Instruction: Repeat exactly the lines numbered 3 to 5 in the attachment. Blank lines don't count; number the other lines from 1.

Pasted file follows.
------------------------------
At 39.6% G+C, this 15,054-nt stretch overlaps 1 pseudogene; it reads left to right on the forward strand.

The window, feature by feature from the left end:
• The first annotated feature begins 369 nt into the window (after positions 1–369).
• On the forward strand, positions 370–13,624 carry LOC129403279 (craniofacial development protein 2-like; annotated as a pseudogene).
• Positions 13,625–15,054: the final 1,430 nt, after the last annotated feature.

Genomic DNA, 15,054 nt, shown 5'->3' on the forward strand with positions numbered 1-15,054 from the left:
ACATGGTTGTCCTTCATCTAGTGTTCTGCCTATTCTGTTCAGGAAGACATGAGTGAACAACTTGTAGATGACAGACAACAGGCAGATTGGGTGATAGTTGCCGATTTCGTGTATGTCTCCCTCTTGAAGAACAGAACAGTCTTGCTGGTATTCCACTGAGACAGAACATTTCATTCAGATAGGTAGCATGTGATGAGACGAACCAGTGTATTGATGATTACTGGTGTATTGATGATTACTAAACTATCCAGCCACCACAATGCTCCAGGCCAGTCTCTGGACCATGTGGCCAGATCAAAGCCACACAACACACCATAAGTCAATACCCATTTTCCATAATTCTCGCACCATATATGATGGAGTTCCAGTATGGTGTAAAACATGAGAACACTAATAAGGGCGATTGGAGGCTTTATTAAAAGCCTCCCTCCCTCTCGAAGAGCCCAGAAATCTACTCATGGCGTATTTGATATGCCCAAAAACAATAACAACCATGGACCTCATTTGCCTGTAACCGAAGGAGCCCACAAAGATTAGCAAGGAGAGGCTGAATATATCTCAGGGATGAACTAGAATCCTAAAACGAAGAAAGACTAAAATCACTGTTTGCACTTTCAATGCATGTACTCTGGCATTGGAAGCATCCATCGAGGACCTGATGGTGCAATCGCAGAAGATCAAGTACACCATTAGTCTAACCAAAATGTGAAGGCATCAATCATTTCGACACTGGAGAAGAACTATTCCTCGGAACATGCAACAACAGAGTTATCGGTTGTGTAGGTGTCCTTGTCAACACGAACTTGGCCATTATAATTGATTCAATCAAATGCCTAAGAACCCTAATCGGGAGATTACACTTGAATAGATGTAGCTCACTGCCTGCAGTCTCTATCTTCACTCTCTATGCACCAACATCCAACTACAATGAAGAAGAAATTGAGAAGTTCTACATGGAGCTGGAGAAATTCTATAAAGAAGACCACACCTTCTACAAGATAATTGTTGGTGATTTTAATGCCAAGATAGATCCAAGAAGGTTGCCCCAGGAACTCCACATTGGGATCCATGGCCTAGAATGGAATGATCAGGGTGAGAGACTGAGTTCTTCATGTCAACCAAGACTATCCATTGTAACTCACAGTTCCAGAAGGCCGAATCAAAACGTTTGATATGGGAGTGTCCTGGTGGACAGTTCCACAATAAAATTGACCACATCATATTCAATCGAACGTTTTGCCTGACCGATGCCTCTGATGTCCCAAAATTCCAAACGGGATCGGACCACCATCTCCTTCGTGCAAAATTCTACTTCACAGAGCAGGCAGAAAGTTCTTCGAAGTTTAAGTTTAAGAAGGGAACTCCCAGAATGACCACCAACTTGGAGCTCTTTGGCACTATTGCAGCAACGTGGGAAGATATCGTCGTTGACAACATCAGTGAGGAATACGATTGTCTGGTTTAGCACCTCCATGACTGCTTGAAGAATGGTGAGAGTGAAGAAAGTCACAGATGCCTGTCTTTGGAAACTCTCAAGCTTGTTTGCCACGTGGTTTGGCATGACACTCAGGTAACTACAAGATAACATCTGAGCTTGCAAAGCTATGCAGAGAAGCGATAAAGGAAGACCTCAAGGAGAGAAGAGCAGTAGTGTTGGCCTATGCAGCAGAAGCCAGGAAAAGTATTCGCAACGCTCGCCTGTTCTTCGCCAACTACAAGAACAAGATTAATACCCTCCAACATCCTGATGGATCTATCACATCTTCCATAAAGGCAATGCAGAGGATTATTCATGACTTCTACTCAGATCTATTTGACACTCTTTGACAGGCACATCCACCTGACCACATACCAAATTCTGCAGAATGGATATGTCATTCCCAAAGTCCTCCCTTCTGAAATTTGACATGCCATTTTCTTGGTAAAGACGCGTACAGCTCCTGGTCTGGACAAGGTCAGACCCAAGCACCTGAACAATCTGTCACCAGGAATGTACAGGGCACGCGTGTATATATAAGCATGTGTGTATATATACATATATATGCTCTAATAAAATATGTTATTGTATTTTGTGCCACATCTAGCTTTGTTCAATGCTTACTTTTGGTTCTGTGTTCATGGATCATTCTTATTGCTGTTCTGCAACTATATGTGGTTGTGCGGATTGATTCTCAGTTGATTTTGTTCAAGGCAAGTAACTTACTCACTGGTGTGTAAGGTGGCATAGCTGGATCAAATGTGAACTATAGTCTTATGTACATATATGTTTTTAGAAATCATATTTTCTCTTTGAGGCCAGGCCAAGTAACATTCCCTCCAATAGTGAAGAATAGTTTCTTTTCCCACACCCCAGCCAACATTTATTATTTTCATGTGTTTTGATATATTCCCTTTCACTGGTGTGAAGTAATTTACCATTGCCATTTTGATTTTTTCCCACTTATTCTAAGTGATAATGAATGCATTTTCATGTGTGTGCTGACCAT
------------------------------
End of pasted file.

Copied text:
• The first annotated feature begins 369 nt into the window (after positions 1–369).
• On the forward strand, positions 370–13,624 carry LOC129403279 (craniofacial development protein 2-like; annotated as a pseudogene).
• Positions 13,625–15,054: the final 1,430 nt, after the last annotated feature.